I read your entry in the ongoing Louis CK bloggy wars. It's so monumentally special that I just had to send you a little fan mail.
Your intro is fine. Blah blah blah Louis CK's twitter rant blah blah as a third grade teacher blah blah I don't want to throw gas on the fire, but I feel compelled to, somehow.
You followed that up with what you're doing in third grade math, and underlined that the Core are "a new set of multi-state learning standards that challenge students to think rather than compute." I like that "multi-state" thing-- great way to skate around the term "national standards," which sure doesn't fly with some folks these days. And that "think rather than compute"-- boy, that really gets to the heart of it. Who wants kids who can actually do math when we can get them to just think about it. I'm kind of surprised that it has taken us this long to adapt Professor Harold Hill's think system to math.
Then you gave proof that the strategies work. Once again, nail-head-ouch! New test prep aligned with new tests can only lead to better scores-- how can people not get that?
Does all this create stress for teachers, students, parents, lawyers, corporate test writers, you asked (I think). Sure it does! They should suck it up. And if they can't suck it up, they should just do what you folks at the highly effective Success Academies do-- throw the losers out on the street (well, or back into a public school). When the going gets tough, the tough get to bounce third graders back to whatever loser factory they crawled out of. "As teachers, we can’t afford to stand around complaining that the new standards are too hard. We have kids to inspire," or to force out of school-- whichever is going to make our numbers look best.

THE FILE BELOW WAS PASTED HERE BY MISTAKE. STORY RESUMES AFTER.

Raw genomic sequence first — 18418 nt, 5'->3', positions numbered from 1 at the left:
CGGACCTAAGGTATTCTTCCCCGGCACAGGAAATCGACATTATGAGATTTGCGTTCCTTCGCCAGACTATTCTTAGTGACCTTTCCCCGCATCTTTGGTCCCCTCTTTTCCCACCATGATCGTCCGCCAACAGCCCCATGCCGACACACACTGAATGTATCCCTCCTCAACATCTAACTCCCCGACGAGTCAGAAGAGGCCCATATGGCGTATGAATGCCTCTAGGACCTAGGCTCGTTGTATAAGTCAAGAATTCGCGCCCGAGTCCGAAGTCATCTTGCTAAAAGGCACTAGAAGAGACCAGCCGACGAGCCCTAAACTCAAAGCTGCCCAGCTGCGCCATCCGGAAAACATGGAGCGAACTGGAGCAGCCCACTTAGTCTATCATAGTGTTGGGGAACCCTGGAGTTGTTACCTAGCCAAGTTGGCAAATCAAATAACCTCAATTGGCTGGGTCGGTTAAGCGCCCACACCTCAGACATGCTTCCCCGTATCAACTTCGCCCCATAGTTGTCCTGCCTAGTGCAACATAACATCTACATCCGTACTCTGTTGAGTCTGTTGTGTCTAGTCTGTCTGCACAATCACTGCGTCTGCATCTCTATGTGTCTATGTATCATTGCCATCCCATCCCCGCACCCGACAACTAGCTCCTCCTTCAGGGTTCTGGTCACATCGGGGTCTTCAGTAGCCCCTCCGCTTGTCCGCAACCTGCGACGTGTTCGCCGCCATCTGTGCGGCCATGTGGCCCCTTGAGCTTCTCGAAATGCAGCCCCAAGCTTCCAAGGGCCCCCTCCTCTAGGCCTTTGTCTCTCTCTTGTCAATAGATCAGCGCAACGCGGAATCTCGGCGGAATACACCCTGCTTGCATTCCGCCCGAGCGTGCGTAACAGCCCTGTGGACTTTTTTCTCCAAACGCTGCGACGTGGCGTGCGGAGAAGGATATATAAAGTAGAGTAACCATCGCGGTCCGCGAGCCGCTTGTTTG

Next you brought up grit. Boy, am I glad you did that. People just don't understand that grit is magical; it's like a cleanser that scrubs away any need for kindness, support, or empathy. At least I think it gets rid of empathy. I can't really get a sense of what other people are thinking and feeling (but you know, who give a s#!%?).
And then, my favorite part-- you scold Louis CK.
"But a Twitter tirade doesn’t help anybody, least of all students. " You say, and boy that's dead on. The only thing that really helps people is a blog scolding; twitter tirades don't do a damn thing. Also, remember that the math world is hard on girls-- some day Louis CK will be glad that school roughed up his daughter and made her tough enough to succeed with her mathy thoughts.
"So to you, Sir, I say: Your daughter can do it. Her tears will not break
her. Sometimes, caring means comforting and sheltering our kids—but
sometimes it means challenging them, too"
Excellent finish. As a seven-year veteran of the classroom, and as someone who is a complete stranger to Louis CK and his daughter, you are clearly the best person to tell him what his daughter needs and what she will benefit from, as well as how best to show he cares about her. If there's anything parents need to understand about the brave new CCSS world, it's that complete strangers who don't know them or their children are clearly the best people to make educational prescriptions for them.
So you go, young woman. Using CK's daughter as a prop to make points about the Core may seem excessively ballsy to some, but I say, if you have to sell a program without any actual facts, data or support to back yourself up, sheer ballsiness is just what you need.